On the surface, North Carolina and Massachusetts don't seem to have much in common except a coastline, a love of seafood and, soon, teams in the Atlantic Coast Conference.
Which is why a national ticket involving a Boston Brahmin and the son of a North Carolina millworker seems an odd fit to some.
But in Democratic politics, there is actually a rich history between the two states that goes back more than 40 years.
The tradition started in 1960 when Terry Sanford, the Democratic nominee for governor, endorsed John F. Kennedy in the Democratic presidential primary. It was a gutsy move, because Kennedy's Catholicism was viewed with suspicion in the heavily Protestant South. Most Southern Democratic pols were taking the safe route, backing Texas Sen. Lyndon Johnson.
The Kennedys' courtship of Sanford was vigorous and included a visit by Bobby Kennedy. But more important, Sanford and John Kennedy were the same age, both were World War II veterans and both saw themselves as a new generation of activists.
"History knocks seldom, and when it does, you better open up," Bert Bennett, Sanford's chief political adviser, told him. Sanford seconded Kennedy's nomination at the Democratic National Convention in Los Angeles. Sanford paid a political price for his support, and it almost certainly cost him several points in the general election, though he still won.
The Kennedys tried to repay the political debt. Bobby and Ethel Kennedy attended Sanford's inaugural. Henry Hall Wilson, a Sanford ally, became a White House aide. The Kennedys may have helped North Carolina land the U.S. Environmental Protection Agency, one of the first major facilities in Research Triangle Park.
Sanford's predecessor as governor, Luther Hodges, became Kennedy's commerce secretary, even though he had backed LBJ in the Democratic primary.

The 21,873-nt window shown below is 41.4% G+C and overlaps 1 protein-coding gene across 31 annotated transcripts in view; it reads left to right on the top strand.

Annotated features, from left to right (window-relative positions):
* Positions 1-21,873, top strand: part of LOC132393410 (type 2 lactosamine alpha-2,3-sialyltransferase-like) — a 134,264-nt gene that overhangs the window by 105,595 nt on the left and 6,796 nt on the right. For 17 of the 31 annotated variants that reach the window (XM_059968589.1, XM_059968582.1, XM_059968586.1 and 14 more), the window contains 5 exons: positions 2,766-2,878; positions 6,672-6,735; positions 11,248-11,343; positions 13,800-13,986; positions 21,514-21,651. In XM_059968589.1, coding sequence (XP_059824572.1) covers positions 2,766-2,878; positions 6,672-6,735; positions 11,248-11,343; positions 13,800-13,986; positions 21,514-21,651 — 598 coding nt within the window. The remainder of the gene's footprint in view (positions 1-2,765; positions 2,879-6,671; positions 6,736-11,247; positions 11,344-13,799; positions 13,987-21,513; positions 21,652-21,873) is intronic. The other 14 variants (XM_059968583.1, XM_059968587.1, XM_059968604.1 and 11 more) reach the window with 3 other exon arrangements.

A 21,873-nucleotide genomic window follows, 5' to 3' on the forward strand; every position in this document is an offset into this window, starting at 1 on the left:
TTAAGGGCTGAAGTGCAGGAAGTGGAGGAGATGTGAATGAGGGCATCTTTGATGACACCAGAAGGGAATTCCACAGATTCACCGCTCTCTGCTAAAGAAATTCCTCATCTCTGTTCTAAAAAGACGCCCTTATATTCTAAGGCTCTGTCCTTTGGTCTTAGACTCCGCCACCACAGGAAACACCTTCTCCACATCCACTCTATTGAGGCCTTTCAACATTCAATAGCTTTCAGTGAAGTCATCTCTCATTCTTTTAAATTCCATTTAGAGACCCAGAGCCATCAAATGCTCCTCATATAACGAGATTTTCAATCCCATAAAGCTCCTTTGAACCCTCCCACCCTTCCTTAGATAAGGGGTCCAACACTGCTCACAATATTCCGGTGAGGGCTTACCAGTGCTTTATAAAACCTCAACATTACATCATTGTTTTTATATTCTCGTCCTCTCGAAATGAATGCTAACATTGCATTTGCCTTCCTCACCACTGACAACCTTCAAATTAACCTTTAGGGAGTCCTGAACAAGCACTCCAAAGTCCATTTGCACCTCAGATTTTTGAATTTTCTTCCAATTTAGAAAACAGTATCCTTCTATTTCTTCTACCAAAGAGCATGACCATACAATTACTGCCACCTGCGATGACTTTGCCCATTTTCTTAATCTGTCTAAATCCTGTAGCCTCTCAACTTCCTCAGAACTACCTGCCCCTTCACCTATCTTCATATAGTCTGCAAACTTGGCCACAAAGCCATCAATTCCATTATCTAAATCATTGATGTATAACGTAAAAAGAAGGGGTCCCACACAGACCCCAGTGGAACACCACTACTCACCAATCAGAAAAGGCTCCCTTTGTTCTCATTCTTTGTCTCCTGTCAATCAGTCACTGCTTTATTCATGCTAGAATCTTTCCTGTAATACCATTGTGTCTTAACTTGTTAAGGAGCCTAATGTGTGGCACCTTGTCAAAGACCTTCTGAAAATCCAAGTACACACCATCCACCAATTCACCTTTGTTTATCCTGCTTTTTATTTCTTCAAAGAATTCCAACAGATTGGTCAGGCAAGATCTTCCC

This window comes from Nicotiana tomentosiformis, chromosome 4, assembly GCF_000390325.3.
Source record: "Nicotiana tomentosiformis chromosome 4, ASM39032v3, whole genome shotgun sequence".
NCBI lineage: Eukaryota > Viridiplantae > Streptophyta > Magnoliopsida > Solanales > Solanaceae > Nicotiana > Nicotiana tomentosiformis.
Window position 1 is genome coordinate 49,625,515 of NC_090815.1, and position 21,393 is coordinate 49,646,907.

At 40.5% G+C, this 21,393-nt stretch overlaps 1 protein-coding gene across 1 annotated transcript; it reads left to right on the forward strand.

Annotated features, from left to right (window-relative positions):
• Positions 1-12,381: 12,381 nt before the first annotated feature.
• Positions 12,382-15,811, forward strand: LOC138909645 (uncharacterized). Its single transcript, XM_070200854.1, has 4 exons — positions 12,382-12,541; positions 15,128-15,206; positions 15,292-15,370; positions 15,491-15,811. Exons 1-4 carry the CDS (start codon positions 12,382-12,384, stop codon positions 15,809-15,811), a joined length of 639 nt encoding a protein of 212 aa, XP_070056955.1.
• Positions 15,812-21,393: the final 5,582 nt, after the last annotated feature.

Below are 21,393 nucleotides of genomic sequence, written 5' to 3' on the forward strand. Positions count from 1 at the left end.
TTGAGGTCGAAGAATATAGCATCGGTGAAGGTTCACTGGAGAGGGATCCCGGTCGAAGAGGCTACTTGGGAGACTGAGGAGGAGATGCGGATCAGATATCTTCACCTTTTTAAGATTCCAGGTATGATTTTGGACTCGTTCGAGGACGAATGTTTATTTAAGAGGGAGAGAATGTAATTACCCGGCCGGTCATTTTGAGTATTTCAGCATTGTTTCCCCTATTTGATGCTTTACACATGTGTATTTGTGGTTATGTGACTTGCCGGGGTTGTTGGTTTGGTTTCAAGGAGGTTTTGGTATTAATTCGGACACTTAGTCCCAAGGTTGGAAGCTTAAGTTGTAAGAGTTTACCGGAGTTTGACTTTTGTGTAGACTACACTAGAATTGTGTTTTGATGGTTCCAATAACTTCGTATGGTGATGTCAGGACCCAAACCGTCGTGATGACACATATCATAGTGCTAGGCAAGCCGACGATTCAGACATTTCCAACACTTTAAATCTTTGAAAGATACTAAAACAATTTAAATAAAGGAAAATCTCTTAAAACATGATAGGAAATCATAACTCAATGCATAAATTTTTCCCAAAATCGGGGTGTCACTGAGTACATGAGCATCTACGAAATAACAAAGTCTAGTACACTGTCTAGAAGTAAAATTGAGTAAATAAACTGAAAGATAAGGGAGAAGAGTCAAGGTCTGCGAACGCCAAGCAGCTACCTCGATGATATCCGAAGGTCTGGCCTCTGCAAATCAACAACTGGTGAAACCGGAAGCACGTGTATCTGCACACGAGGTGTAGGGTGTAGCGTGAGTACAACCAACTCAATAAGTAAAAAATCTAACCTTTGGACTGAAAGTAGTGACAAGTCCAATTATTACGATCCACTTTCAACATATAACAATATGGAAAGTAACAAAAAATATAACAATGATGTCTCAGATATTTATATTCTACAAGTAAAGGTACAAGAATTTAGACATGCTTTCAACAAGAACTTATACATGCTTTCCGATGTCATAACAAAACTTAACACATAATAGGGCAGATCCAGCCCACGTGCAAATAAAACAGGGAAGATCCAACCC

Another New Frontiersman was Jim Hunt, a future four-term Democratic governor. He left law school in Chapel Hill, moved to Washington and worked for a year as college director for the Democratic National Committee during the Kennedy years.
Hunt traveled around the country helping to organize college campuses for the Kennedys and the Democrats.
"I learned a lot about how you do campaigns, and I learned how the Kennedys worked," Hunt told me. "I learned how you went at it full-bore. They meant business about politics."
Current Gov. Mike Easley, like Kennedy a Catholic, got his first taste of politics as a 10-year-old in 1960, following his father, a Nash County tobacco warehouseman, as he visited area tobacco farms, talking up both Kennedy and Sanford.
In 1999, when then-Lt. Gov. Kathleen Kennedy of Maryland, Bobby's oldest daughter, spoke at the Democrats' Jefferson-Jackson Day dinner in Raleigh, she said that North Carolina always had a special place in the heart of the Kennedy clan.
Of course, many Tar Heels dislike the Kennedys. Republican candidates often use them as political punching bags.
But in North Carolina Democratic politics, at least, hush puppies and baked beans have often gone together.
Staff writer Rob Christensen can be reached at 829-4532 or firstname.lastname@example.org.